The Big 3
1. The SushiBar
SUSHI’s utility comes from its staking on the SushiBar. As explained in part 2a of the analysis, a portion of fees generated from SushiSwap’s services is paid to SUSHI stakers. Users can buy SUSHI on the DEX to stake and enjoy that comfy passive rewards. This creates a feedback loop as more SUSHI is bought for staking, more fees are generated, SushiBar APY goes up, this attracts more investors to get into the SushiBar, and the loop repeats. As a result, there would also be more SUSHI locked up and less SUSHI in circulation thus increasing price.
TL;DR, Higher demand and lower supply, price go up.
The historical data reflects this trend; as the amount of staked SUSHI increases, the price increases and vice versa. The volatility seen in the first half of the graph is attributed to large deposits and withdrawals and a small initial circulating supply.
2. Centralized Exchanges
Profit realization mainly takes place on exchanges from crypto to fiat. This can be seen in BTC and ETH on-chain metrics where an increase in token balance on exchanges signals high selling pressure while falling token balance on exchanges signal high buying pressure. This trend is also apparent with SUSHI in recent months as it has matured and become less volatile.
3. SUSHI-ETH LP
The SUSHI-ETH LP is where DeFi users can deposit equal amounts of SUSHI and ETH into a pool as liquidity for other users to trade against. When users want to buy more SUSHI they put ETH into the pool and get SUSHI in return. The balance of ETH in the pool increases while the balance of SUSHI decreases.
Understanding the balance of SUSHI in this pool is more nuanced as a fall in SUSHI in the pool can be both bearish and bullish. If sentiment is bullish, then the balance of SUSHI will fall as price rises. However, a bearish sentiment also shows a fall in SUSHI as liquidity providers reduce exposure to SUSHI by removing their liquidity. Both trends are depicted in the chart.
These three entities are just an aggregate of many wallets’ liquidity, they do not belong to any specific person. What about independent wallets that own a significant amount of SUSHI? What risks do these large individual stakeholders pose on the overall SUSHI market?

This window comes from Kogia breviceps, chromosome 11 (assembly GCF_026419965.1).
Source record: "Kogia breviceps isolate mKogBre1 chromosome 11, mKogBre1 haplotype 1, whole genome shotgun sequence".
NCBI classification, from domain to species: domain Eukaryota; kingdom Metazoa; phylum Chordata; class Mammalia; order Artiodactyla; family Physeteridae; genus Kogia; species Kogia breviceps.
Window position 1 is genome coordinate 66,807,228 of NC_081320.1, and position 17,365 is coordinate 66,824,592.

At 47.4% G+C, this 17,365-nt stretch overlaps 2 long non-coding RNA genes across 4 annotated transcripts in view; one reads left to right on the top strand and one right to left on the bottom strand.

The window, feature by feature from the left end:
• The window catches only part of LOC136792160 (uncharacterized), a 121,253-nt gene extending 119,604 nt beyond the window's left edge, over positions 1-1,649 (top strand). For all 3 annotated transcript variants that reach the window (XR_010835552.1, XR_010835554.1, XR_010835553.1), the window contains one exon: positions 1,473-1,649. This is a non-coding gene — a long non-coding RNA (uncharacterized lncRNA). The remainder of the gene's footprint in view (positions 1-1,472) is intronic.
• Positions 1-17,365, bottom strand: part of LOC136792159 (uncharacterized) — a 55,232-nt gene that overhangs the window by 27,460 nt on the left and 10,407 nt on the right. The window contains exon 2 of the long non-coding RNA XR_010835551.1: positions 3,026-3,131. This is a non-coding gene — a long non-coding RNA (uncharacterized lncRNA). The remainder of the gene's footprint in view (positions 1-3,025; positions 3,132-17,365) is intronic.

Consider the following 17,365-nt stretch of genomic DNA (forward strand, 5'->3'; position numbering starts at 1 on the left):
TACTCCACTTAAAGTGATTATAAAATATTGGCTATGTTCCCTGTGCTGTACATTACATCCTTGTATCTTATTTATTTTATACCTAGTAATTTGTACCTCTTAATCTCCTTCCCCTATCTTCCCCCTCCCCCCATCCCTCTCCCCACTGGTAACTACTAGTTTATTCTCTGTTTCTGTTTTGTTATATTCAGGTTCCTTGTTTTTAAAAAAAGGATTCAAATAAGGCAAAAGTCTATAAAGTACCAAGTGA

As mentioned at the start, we jumped down the rabbit hole and we meant it. We dug through each wallet’s token balance and transactions just to have a deeper understanding of how they behave. We left no stone unturned and managed to dig up a few interesting gems from the cold transaction-laden crypto wasteland.
There’s Something in the Water
In the animal kingdom of cryptocurrencies, the ones at the top of the food chain are the whales. These are the wallets that hold many different types of tokens and in huge amounts that are enough to shock the market if they were to dump all their tokens. Since it is impossible to prevent whales from dumping, the next best thing a potential investor could do is to find out the extent to which these whales can nuke markets.
For this analysis, whales were classified as those who held 6-80 different types of tokens and owned several NFTs, whose wallet net worths were in the millions (USD). Most of their transactions include claiming rewards and accumulating meme coins. 7 wallets made the cut, collectively holding 2.21% of the total SUSHI supply. In comparison, the rest of the wallets not in the top 77 (approximately 85,000 wallets) own 15.36%. The average amount of SUSHI per whale compared to the average amount of SUSHI per shrimp wallet is approximately ~1250:1. Based on SushiSwap’s interface, a total dump by whales of all their SUSHI holdings would result in a 65% price drop. The average amount of SUSHI dumped by one whale would result in a 21.3% price drop.
There were 39 other wallets we found that also held a large amount of SUSHI but did not fit the characteristics of whale wallets. These wallets held only SUSHI, in amounts of 500,000 – 1,000,000 that totaled 17.91% of all SUSHI. When we looked at these wallets in October, their last transactions 30-100 days ago involved transferring SUSHI tokens to themselves.